The writer-director Choi Yoon-tae points out the paradox of women inclusion in theory but exclusion in practice, Baseball Girl confronts gender issues in a very ambiguous way. Soo-in does not have any female role models around her. Her mother is pictured as the worst enemy of her daughter’s aspirations, she is the voice of reason constantly bringing the main character down. The supportive friend seems more like a paper figure, ultimately compromising and letting go of her dreams – the move that in the Baseball Girl deserves a red card, no compassion or understanding whatsoever. The high school teacher who plays in the amateur women’s baseball league is also dismissed as a quitter that is not able to teach Soo-in a thing. The most interesting thread, the encounter with another girl trying to get into the professional team, remains only an undeveloped episode that serves the purpose of uplifting the main character. The character Soo-in identifies with is her new coach, a middle-aged divorcee who did not manage to get signed by a professional team. Her success is his redemption, another story of how the woman cures man and restores him into health, physical and mental. Soo-in receives major support only from the male characters – the father, the team members, the coach, the potential rival/love interest already signed by the professional team.


Regardless of many puzzles and ambiguities in the script, the acting performances in Baseball Girl are exceptional. The winner of this year’s Screen International Rising Star Asia Award, Lee Joo-young, plays out all the flaws and the merits of the main character. She succeeds in turning Soo-in into a relatable persona, however stubborn and indifferent she might be. Yeom Hye-ran’s subtle portrayal of the mother burdened with providing for the whole family avoids the stereotypical representation as the story evolves. Soo-in’s passion and determination seem to rekindle something from the mother’s past, however unfortunately the topic is never picked up. However, the expression on Yeom Hye-ran’s face reflects all the conflicting feelings buried under the years of work in the factory office. Finally, Kwak Dong-yeon surprises with a solid performance, playing a long-term fellow team member fascinated with the main character’s determination.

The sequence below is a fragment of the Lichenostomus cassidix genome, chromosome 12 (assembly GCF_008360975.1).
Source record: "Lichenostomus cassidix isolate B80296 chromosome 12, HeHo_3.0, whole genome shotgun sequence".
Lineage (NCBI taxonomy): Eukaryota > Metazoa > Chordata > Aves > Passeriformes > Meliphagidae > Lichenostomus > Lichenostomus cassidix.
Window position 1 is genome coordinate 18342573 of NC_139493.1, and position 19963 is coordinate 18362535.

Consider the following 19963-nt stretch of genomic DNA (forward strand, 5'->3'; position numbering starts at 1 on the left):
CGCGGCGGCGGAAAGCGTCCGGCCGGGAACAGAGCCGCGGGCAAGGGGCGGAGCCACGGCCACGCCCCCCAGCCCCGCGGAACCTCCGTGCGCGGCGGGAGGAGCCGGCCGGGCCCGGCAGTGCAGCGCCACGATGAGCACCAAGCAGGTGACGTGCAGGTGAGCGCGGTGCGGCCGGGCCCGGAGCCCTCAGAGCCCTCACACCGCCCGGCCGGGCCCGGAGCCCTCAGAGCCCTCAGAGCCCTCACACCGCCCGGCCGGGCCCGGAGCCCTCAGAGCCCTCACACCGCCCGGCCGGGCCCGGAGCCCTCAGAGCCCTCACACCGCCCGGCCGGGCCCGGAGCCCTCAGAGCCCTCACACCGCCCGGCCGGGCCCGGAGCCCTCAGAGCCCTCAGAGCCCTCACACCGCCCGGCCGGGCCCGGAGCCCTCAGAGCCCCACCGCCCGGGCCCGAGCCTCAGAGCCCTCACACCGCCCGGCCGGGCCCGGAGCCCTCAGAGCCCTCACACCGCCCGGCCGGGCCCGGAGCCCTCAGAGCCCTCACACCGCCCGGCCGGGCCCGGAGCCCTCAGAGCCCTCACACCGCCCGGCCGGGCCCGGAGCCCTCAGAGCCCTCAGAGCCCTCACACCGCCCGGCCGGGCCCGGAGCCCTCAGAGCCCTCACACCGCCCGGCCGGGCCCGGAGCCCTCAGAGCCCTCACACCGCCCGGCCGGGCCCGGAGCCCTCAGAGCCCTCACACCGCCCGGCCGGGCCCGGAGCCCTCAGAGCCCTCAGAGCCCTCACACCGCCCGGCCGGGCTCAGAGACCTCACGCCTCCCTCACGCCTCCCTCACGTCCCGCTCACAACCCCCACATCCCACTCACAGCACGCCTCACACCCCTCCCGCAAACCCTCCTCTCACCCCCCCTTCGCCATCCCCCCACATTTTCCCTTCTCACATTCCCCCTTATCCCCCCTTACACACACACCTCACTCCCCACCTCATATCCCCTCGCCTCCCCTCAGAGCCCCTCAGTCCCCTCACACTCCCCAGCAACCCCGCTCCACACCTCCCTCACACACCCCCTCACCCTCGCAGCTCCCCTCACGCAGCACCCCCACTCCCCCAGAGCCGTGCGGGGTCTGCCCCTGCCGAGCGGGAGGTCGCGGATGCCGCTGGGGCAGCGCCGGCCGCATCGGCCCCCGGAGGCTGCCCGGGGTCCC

Baseball Girl, as well as many other Asian indie genre films, could benefit a lot from putting the music volume down. Strange soundtrack choices majorly disrupt the flow of the narrative, leaving the visual message disconnected from the one transmitted through the audio. The cinematographer, Hwang Seung-yoon, makes Baseball Girl look very sharp and bright, the use of blue colour makes the film memorable visually. Unfortunately, he overuses slow motion that has been a cliche in sports films already for a long time, although originally the genre was abundant in innovative visual techniques.

The original paradox ingrained in the idea behind Baseball Girl had all the potential to turn the project into a truly subversive direction. However, the filmmakers chose to play the safe card, create a woman-centred story without allowing female voices to be heard. The support is expressed, the status quo is saved. The sports dramas are an excellent tool to explore the intricacies embedded in gender relations and hopefully, Baseball Girl will inspire more filmmakers to do so.

Wild Sparrow screens as part of the 19th New York Asian Film Festival 2020, streaming online in the US via Smart Cinema app from August 28 to September 12.


About the author

Maja KorbeckaMaja Korbecka Maja Korbecka
Edward Yang’s Confucian Confusion and Lou Ye’s Suzhou River seem to exert a mysterious influence on her life. Sinophone cinema lover, currently works as Five Flavours Film Festival film programmer, writer and Chinese translator.
Read all posts by Maja Korbecka